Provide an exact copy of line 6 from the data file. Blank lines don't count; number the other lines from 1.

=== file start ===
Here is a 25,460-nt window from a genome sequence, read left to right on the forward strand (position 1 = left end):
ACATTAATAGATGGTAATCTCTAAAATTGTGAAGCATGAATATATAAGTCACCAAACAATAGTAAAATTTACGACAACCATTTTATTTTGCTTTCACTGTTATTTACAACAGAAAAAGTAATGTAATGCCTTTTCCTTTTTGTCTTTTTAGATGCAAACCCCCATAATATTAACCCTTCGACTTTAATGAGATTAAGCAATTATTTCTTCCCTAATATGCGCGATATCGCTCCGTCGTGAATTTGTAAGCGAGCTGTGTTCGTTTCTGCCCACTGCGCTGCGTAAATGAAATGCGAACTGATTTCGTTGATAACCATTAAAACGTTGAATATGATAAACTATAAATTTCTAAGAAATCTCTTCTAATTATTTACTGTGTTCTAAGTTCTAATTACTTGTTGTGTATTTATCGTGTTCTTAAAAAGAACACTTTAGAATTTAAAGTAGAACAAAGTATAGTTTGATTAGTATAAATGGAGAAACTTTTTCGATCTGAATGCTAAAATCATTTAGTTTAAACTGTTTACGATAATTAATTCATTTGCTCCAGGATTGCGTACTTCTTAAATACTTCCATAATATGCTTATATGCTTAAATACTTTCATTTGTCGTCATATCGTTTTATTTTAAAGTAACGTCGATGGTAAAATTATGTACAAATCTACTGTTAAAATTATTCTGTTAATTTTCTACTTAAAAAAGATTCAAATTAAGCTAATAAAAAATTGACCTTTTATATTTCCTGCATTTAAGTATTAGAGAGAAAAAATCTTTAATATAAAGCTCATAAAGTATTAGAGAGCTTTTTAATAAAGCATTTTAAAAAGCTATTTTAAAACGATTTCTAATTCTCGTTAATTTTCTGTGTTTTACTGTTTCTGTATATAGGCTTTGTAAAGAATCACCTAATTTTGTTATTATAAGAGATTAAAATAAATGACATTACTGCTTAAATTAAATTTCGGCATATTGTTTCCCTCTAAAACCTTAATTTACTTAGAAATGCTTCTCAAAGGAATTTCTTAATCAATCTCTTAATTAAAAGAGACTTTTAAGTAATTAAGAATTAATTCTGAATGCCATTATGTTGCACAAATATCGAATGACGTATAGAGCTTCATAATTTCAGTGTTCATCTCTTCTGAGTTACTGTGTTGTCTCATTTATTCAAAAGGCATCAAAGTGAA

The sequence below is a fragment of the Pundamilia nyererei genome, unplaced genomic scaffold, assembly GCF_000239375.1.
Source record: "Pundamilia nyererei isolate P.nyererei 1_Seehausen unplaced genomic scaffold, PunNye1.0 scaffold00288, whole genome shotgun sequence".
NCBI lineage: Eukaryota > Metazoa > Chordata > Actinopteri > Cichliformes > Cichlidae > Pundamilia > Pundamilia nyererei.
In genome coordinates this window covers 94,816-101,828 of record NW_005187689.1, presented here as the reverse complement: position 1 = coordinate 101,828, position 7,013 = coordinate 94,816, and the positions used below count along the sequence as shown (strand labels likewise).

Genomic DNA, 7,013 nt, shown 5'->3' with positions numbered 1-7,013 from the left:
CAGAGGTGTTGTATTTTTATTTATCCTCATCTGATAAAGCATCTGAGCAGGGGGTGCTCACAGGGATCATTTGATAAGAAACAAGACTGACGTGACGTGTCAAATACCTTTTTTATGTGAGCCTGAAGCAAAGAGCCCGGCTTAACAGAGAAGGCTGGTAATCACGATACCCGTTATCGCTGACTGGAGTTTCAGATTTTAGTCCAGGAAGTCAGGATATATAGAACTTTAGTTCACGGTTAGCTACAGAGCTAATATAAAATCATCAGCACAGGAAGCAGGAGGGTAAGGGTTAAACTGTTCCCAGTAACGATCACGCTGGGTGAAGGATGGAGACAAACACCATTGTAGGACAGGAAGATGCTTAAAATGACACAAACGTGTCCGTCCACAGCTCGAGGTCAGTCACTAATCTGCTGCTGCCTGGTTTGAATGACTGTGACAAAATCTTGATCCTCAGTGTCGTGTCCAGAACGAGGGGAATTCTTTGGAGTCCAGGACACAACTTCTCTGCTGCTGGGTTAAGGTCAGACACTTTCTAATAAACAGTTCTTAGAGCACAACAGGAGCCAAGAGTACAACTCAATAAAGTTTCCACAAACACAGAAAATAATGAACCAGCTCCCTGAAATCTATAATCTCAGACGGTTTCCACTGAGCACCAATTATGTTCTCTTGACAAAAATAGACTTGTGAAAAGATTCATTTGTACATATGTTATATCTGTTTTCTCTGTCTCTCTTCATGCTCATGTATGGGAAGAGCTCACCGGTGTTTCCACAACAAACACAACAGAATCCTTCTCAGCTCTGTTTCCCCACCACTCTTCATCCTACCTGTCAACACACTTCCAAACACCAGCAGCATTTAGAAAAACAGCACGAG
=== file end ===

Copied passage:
In genome coordinates this window covers 94,816-101,828 of record NW_005187689.1, presented here as the reverse complement: position 1 = coordinate 101,828, position 7,013 = coordinate 94,816, and the positions used below count along the sequence as shown (strand labels likewise).